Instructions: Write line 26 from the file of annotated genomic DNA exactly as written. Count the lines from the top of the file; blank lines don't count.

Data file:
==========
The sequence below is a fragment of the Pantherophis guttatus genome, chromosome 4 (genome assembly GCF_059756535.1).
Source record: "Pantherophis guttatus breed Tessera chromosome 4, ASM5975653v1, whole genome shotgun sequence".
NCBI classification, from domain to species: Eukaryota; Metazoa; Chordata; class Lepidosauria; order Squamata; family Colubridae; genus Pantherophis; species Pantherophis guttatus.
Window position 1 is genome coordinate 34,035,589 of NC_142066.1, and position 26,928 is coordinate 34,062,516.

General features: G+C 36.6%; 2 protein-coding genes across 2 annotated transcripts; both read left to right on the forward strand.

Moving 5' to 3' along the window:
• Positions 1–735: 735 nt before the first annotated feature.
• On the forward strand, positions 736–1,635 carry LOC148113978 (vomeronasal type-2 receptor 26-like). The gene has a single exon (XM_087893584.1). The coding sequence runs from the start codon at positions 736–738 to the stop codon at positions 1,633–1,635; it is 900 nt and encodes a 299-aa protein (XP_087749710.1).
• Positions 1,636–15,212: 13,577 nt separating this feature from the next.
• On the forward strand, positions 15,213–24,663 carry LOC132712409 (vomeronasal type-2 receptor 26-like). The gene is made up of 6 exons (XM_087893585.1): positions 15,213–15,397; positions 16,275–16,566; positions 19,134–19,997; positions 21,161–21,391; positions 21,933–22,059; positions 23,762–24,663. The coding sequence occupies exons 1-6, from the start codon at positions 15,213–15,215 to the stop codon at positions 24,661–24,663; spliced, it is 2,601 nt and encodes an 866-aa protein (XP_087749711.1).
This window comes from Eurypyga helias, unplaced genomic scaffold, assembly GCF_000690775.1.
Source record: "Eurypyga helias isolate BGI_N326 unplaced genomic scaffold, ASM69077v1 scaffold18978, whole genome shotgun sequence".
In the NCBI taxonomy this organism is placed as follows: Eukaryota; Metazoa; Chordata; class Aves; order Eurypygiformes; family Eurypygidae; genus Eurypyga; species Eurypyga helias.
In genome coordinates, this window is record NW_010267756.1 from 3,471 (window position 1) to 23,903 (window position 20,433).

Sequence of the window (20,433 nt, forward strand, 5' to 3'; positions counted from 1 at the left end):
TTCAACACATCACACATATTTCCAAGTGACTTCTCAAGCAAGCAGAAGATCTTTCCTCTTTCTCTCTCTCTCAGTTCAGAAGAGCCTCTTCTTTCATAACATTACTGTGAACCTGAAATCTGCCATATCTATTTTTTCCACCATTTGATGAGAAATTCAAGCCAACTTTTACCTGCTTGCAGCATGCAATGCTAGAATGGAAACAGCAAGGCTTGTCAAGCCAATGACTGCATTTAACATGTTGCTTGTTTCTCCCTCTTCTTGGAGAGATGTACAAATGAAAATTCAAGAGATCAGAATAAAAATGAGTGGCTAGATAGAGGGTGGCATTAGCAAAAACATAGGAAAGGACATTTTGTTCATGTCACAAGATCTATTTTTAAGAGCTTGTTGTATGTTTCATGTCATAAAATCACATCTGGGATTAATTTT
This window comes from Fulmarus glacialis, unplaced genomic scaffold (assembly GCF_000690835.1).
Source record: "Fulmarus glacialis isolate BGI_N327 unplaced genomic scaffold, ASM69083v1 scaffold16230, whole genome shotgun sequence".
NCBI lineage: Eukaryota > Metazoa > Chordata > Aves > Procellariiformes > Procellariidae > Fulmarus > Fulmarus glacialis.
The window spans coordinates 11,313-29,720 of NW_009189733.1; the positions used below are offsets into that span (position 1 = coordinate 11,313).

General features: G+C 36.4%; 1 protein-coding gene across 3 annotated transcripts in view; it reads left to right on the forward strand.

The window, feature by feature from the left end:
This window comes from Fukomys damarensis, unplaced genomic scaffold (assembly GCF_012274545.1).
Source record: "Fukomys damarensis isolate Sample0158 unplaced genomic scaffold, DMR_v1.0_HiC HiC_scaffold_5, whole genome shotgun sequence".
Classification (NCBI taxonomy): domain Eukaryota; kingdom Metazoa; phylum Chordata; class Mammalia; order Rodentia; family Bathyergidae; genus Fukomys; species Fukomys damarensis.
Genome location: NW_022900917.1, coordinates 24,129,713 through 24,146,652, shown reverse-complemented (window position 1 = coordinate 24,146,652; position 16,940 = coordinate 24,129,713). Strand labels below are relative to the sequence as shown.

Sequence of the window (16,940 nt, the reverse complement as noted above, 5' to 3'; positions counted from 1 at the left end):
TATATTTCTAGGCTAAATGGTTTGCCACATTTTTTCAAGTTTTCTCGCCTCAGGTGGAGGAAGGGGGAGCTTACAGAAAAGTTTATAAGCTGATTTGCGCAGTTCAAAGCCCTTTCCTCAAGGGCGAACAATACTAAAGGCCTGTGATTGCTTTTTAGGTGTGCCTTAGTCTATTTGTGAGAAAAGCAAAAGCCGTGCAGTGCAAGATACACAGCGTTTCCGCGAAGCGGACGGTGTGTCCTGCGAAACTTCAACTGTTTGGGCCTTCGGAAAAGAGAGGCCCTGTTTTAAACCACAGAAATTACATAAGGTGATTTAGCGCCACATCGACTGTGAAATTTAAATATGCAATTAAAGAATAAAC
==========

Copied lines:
Genome location: NW_022900917.1, coordinates 24,129,713 through 24,146,652, shown reverse-complemented (window position 1 = coordinate 24,146,652; position 16,940 = coordinate 24,129,713). Strand labels below are relative to the sequence as shown.